The female radio host will no longer host her programme after Sweden's public radio Sveriges Radio investigated the allegations, reports national broadcaster SVT.
However, it is not clear whether or not she will remain an employee of Sveriges Radio, whose CEO Cilla Benkö said she would not comment on measures taken against individual members of staff.
“We neither confirm nor deny,” she wrote in a message sent to Sveriges Radio staff.
SVT reports that the woman has been accused of having abused her power, making sexual advances towards co-workers and sending text messages with sexual content.
“She can come up to you and ask you to 'make out a little' with her or give you slimy kisses on the neck and want you to hug her. One second she has an outburst and says you're good for nothing, the next second she says you are indispensable. And these sexual advances are part of this incredibly unpleasant behaviour,” said an unnamed source.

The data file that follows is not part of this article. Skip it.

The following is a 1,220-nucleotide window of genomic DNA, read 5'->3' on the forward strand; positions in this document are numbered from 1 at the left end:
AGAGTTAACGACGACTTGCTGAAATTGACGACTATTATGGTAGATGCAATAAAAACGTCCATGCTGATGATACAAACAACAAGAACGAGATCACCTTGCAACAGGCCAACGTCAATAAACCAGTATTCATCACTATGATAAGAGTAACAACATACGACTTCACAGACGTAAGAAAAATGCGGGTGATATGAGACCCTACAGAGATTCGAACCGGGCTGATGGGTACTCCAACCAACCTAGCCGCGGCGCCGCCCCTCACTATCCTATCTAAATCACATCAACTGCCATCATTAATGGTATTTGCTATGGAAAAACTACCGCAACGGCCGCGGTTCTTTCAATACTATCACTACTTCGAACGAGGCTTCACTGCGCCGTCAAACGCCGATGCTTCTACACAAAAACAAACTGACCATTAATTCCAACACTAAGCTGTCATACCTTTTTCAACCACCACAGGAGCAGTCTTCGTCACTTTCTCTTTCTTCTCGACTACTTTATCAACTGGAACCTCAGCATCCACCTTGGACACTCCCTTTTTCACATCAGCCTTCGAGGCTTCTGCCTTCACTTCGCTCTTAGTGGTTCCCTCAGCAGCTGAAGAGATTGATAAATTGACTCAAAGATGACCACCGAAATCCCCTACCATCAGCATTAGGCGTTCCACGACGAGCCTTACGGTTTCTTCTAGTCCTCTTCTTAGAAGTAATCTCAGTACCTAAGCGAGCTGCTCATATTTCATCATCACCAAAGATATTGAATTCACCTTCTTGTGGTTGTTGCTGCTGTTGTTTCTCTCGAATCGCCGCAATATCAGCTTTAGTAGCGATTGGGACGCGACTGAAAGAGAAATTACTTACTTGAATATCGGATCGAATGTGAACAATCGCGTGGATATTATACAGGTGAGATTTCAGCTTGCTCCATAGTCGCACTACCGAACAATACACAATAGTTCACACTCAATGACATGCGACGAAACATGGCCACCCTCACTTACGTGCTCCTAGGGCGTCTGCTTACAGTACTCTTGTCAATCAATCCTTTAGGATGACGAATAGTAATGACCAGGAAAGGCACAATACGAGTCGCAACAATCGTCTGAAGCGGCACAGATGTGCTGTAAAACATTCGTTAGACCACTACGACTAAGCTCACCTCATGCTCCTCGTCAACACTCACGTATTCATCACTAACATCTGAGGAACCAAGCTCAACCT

The radio host has not been named in Swedish media and has not spoken about the allegations. Sveriges Radio has decided after the internal investigation not to report her to the police.
The #MeToo campaign was started in response to the allegations against Hollywood producer Harvey Weinstein, who has been accused of raping, harassing, and assaulting multiple women over a period of several years, including a number of well-known actresses.
It has led to multiple investigations into high-profile figures accused of harassment, including in Sweden, where Martin Timell, one of the country's best-known TV presenters, the high-profile journalist Fredrik Virtanen at the Aftonbladet newspaper, and television presenter Lasse Kronér at public broadcaster SVT are among those accused of various offences by former co-workers.
Thousands of Swedish women, including well-known figures from the worlds of acting, comedy, journalism, and tech, have shared their stories under the #MeToo hashtagt. Several of Sweden's politicians also said they had been harassed in connection with their work, and Foreign Minister Margot Wallström said last month: “This type of call is not enough, it also has to lead to action.”
On Thursday, 456 Swedish stage actresses – including some of the country's most famous stars – published a petition detailing sexual abuse in the theatre industry.